Book Review: Last Seen Alone by Laura Griffin @Laura_Griff @BerkleyMystery

Last Seen Alone
Laura Griffin
Berkley, September 2021
ISBN ‎978-0-593-19736-3
Mass Market Paperback

In Last Seen Alone, we meet Leigh Larson, a hard-driving ambitious lawyer with a law practice specializing in helping women dealing with stalkers, harassers, and revenge porn, and Brandon Reynolds, an Austin, Texas homicide detective.  But the book begins with Vanessa Adams, a young woman meeting her contact in a wooded area to buy a gun from him.  After concluding the transaction, Vanessa drives off but then pulls over to examine her new gun.  As she does, she realizes there is a truck behind her slowing down and fearful she is being followed Vanessa takes off running into the woods and disappears.

When Brandon’s partner Antonio is called to the scene of the parked car, he finds a smear of blood on the open door.  He and Brandon then decide to investigate but find no clues to Vanessa’s apparent disappearance.  Nonetheless they ask their boss to classify the case as a homicide and let them continue investigating.  Meanwhile they have met Leigh Larson who, citing attorney-client confidentiality, refuses to  answer any questions about Vanessa or whether she is Leigh’s client.  In fact, Vanessa approached Leigh some weeks earlier with what Vanessa described as a problem with her landlord.  Leigh gave her some advice and when she heard nothing further assumed the matter was taken care of.  However, upon return to her office after being questioned by Brandon, Leigh finds a signed retainer agreement and a check from Vanessa, but Vanessa doesn’t respond to Leigh’s phone calls.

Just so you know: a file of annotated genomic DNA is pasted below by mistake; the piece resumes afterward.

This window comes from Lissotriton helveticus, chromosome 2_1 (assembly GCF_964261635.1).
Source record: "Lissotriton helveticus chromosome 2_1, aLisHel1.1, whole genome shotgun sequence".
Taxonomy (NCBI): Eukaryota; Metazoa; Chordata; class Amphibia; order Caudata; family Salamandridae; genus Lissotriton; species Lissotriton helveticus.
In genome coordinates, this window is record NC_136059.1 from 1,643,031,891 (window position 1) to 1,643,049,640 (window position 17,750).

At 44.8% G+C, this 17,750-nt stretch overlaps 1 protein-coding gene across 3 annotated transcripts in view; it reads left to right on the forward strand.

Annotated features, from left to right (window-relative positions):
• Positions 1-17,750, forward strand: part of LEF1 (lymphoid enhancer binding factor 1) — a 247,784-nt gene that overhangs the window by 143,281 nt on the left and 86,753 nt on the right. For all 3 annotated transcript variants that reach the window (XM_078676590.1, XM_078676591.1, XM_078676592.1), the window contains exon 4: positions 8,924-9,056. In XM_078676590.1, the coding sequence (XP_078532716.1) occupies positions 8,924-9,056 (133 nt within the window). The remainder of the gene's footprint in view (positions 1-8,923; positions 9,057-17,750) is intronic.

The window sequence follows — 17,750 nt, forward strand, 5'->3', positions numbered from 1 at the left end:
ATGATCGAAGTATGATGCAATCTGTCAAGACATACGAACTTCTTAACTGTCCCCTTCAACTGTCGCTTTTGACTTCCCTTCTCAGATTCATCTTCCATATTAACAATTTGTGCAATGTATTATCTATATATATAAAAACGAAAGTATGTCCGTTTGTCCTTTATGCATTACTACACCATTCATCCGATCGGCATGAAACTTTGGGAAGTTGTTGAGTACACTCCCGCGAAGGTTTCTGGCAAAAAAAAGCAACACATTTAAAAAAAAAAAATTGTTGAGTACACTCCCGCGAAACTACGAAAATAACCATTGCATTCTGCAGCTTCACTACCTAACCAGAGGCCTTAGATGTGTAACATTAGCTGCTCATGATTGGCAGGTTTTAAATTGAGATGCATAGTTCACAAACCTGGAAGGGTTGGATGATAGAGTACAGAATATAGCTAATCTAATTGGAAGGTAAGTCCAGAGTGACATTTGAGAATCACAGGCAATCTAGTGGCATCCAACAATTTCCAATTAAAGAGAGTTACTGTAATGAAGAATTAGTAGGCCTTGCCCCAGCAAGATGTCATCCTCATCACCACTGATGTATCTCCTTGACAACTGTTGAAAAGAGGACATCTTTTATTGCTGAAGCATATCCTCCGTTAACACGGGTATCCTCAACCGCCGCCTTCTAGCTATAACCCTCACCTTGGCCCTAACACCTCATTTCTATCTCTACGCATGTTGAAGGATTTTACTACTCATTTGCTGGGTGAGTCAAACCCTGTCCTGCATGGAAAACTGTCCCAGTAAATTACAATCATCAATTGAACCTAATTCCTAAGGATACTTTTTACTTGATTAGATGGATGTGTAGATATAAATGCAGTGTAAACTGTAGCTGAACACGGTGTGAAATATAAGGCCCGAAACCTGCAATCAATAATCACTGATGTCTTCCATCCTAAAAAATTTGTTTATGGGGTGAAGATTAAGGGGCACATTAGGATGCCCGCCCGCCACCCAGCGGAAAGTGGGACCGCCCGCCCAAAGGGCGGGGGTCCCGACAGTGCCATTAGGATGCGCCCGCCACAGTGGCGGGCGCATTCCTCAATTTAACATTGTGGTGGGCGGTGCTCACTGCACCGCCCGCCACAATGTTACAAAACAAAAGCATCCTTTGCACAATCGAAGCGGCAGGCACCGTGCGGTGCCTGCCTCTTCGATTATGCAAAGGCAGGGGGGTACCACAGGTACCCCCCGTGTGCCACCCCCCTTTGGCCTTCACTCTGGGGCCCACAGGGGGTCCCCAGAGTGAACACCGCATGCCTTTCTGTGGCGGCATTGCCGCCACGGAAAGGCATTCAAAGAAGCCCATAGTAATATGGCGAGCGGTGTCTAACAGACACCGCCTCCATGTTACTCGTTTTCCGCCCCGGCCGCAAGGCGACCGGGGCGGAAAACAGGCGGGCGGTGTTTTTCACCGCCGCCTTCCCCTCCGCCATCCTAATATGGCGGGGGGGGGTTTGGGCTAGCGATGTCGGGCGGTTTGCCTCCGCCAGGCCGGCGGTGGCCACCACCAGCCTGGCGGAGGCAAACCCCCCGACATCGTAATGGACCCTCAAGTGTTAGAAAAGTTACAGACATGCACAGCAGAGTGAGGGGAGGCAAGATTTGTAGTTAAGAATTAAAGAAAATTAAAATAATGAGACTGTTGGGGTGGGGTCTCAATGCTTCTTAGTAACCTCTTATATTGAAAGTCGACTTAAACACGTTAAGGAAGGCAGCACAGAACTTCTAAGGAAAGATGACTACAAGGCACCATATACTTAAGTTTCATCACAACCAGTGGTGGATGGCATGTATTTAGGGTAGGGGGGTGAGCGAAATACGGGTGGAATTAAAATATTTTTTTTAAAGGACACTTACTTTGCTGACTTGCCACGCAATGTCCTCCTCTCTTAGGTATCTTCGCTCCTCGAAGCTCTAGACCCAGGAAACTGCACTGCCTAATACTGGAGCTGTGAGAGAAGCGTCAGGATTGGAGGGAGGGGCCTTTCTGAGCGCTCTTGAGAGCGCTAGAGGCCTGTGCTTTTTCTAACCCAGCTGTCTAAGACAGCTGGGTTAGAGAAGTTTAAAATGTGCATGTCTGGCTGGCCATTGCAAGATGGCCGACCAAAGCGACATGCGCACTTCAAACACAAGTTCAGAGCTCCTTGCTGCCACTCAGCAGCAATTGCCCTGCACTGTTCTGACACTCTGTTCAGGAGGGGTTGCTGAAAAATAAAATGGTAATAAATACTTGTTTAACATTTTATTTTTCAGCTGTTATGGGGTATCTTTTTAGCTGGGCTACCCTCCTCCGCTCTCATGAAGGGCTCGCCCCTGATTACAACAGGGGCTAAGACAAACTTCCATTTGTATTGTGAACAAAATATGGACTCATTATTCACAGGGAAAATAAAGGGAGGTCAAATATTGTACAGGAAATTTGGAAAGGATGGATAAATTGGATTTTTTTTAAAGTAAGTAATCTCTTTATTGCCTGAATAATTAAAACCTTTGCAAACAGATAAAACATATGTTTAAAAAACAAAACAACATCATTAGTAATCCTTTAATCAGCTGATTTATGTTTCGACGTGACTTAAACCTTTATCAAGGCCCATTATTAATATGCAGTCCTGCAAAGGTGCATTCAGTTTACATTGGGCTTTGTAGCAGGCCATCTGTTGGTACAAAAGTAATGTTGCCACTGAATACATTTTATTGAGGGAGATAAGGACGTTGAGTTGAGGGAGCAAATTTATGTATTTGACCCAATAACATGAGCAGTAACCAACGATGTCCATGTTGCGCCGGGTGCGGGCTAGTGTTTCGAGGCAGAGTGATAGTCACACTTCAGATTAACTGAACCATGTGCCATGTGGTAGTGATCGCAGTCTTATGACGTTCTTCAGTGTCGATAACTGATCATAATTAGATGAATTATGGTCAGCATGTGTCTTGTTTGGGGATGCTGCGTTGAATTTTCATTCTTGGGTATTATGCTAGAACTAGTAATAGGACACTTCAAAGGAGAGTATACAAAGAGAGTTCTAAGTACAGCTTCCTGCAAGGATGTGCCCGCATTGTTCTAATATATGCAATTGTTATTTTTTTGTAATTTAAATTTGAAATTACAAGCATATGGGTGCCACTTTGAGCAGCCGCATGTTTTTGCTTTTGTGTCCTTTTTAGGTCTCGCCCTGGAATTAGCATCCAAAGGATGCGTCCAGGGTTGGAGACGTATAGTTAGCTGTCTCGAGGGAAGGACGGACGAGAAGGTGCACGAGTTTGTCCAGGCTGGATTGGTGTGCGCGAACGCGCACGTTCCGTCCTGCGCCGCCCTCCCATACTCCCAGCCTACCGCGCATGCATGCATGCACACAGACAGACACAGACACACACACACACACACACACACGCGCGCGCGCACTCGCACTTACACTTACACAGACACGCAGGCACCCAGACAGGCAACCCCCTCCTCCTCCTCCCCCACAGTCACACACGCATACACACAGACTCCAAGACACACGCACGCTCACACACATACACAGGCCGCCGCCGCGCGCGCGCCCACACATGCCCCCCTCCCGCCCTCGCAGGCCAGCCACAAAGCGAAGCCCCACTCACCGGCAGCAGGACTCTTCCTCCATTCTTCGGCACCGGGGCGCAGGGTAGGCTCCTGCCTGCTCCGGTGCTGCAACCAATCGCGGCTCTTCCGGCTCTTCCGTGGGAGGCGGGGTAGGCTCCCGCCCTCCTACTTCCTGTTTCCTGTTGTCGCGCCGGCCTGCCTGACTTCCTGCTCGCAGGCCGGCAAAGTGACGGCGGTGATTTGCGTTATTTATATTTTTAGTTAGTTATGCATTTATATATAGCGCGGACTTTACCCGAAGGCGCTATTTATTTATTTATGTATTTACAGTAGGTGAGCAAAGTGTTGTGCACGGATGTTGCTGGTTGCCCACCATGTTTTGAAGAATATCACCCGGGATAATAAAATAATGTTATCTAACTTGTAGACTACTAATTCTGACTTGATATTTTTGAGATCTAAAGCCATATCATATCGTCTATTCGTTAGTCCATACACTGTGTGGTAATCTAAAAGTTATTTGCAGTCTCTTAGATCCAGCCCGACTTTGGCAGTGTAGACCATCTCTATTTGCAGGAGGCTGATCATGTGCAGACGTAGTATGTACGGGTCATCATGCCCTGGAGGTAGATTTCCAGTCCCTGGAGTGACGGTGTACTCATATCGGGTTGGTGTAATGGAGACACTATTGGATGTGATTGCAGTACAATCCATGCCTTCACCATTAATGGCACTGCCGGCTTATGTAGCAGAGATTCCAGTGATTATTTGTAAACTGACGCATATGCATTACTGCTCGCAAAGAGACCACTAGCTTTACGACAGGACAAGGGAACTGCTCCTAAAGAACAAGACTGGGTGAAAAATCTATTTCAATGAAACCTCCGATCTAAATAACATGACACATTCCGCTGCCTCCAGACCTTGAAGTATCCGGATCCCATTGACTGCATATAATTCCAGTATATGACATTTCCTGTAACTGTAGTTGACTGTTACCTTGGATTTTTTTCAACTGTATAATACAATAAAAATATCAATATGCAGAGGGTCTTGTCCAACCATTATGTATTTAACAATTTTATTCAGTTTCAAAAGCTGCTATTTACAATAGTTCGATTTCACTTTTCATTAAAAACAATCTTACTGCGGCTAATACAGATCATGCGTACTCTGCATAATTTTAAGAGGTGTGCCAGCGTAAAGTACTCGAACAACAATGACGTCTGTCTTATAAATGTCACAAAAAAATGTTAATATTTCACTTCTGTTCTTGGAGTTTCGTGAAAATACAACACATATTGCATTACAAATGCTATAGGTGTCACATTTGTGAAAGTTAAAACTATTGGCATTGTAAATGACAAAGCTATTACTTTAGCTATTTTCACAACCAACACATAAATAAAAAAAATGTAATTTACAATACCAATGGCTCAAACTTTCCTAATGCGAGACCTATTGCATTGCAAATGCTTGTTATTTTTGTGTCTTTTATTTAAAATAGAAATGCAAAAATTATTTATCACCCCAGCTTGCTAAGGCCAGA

The rest of this story is about both Leigh and the detective trying to find out what happened to Vanessa, a break-in at Leigh’s office, and various people who know Vanessa giving them little information.  Along the way they discover a mutual passion for each other, although Reynolds is aware that Leigh is holding back but he doesn’t know why.

I have mixed feelings about this book.  I like the premise but found Leigh annoying in her constant attempts to investigate on her own, putting herself in danger, and generally bumbling around with no clear plan or path.  I also found the relationship between Leigh and Brandon annoying along with being somewhat hard to believe.  A blurb on the book cover by author Jayne Ann Krentz, herself a romance writer, referred to liking “smart, sophisticated, fast-moving romantic thrillers….”  I too like thrillers and find this book to have too much of the romance.

Reviewed by Melinda Drew, January 2022.

Book Reviews: The Guilty Die Twice by Don Hartshorn and Hell for the Holidays by Chris Grabenstein @donhartshorn @TCKPublishing @CGrabenstein

The Guilty Die Twice
Don Hartshorn
TCK Publishing, March 2020
ISBN 978-1-63161-073-8
Trade Paperback

An emotional, intense, persistent battle between attorneys who are brothers. Jake Lynch is the fictional District Attorney in Austin, Texas. His younger brother, Travis, also an attorney, struggles to make ends meet as the novel opens. Texas is a capital punishment state and part of the novel deals forcefully and thoughtfully with that issue.